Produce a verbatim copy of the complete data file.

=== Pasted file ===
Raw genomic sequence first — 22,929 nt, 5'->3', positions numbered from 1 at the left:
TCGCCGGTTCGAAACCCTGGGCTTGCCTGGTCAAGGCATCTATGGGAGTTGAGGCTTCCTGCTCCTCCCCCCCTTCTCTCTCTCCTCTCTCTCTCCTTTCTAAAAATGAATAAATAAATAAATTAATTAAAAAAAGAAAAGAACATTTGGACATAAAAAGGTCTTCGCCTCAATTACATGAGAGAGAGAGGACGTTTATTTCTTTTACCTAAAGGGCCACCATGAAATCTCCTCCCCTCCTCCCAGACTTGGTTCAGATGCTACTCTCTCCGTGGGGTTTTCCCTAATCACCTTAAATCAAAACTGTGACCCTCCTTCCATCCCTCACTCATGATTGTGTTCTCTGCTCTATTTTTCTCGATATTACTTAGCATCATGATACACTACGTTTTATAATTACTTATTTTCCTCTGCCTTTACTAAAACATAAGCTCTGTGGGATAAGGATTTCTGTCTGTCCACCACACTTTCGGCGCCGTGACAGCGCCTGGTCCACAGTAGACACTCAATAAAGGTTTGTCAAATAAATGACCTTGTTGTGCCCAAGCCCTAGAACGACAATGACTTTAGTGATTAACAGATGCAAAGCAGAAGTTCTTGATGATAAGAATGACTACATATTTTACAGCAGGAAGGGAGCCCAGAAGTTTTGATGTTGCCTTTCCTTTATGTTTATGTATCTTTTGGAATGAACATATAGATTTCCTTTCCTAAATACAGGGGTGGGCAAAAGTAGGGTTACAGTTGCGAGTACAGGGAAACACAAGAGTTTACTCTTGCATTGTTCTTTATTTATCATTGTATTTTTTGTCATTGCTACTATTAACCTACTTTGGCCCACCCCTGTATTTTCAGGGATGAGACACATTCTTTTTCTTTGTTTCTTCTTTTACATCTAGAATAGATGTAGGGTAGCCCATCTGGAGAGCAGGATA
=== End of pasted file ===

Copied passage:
Raw genomic sequence first — 22,929 nt, 5'->3', positions numbered from 1 at the left:
TCGCCGGTTCGAAACCCTGGGCTTGCCTGGTCAAGGCATCTATGGGAGTTGAGGCTTCCTGCTCCTCCCCCCCTTCTCTCTCTCCTCTCTCTCTCCTTTCTAAAAATGAATAAATAAATAAATTAATTAAAAAAAGAAAAGAACATTTGGACATAAAAAGGTCTTCGCCTCAATTACATGAGAGAGAGAGGACGTTTATTTCTTTTACCTAAAGGGCCACCATGAAATCTCCTCCCCTCCTCCCAGACTTGGTTCAGATGCTACTCTCTCCGTGGGGTTTTCCCTAATCACCTTAAATCAAAACTGTGACCCTCCTTCCATCCCTCACTCATGATTGTGTTCTCTGCTCTATTTTTCTCGATATTACTTAGCATCATGATACACTACGTTTTATAATTACTTATTTTCCTCTGCCTTTACTAAAACATAAGCTCTGTGGGATAAGGATTTCTGTCTGTCCACCACACTTTCGGCGCCGTGACAGCGCCTGGTCCACAGTAGACACTCAATAAAGGTTTGTCAAATAAATGACCTTGTTGTGCCCAAGCCCTAGAACGACAATGACTTTAGTGATTAACAGATGCAAAGCAGAAGTTCTTGATGATAAGAATGACTACATATTTTACAGCAGGAAGGGAGCCCAGAAGTTTTGATGTTGCCTTTCCTTTATGTTTATGTATCTTTTGGAATGAACATATAGATTTCCTTTCCTAAATACAGGGGTGGGCAAAAGTAGGGTTACAGTTGCGAGTACAGGGAAACACAAGAGTTTACTCTTGCATTGTTCTTTATTTATCATTGTATTTTTTGTCATTGCTACTATTAACCTACTTTGGCCCACCCCTGTATTTTCAGGGATGAGACACATTCTTTTTCTTTGTTTCTTCTTTTACATCTAGAATAGATGTAGGGTAGCCCATCTGGAGAGCAGGATA